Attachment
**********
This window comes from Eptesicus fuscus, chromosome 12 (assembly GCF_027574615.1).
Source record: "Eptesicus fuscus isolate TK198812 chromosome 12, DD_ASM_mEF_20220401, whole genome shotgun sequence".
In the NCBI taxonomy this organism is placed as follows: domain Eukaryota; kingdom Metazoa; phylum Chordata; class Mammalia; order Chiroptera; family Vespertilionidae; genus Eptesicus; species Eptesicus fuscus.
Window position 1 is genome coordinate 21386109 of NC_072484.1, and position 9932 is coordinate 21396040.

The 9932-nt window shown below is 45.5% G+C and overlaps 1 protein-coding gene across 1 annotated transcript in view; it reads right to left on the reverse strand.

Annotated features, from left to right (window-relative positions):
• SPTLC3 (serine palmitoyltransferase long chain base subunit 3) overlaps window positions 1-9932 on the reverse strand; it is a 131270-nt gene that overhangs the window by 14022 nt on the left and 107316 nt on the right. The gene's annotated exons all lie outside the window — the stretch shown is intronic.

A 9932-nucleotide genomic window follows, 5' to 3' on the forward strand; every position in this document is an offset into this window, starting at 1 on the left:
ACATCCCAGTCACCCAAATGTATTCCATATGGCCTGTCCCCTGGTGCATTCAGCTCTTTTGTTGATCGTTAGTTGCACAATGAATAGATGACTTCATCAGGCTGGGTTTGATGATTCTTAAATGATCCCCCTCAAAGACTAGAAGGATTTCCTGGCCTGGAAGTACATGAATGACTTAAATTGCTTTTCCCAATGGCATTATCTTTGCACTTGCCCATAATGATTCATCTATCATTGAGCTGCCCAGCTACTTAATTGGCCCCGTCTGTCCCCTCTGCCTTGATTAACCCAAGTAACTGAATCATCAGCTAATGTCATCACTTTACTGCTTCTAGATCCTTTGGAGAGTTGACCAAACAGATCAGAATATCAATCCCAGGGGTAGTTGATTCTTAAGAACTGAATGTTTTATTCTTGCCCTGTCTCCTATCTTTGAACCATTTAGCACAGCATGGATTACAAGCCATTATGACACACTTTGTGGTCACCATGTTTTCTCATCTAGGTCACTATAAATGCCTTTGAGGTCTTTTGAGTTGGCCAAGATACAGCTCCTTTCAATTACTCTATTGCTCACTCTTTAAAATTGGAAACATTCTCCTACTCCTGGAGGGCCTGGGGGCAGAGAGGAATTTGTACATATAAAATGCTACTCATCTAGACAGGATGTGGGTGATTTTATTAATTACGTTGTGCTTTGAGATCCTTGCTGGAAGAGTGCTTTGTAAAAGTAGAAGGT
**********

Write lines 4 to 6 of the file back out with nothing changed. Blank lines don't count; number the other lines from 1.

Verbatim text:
Window position 1 is genome coordinate 21386109 of NC_072484.1, and position 9932 is coordinate 21396040.

The 9932-nt window shown below is 45.5% G+C and overlaps 1 protein-coding gene across 1 annotated transcript in view; it reads right to left on the reverse strand.

Annotated features, from left to right (window-relative positions):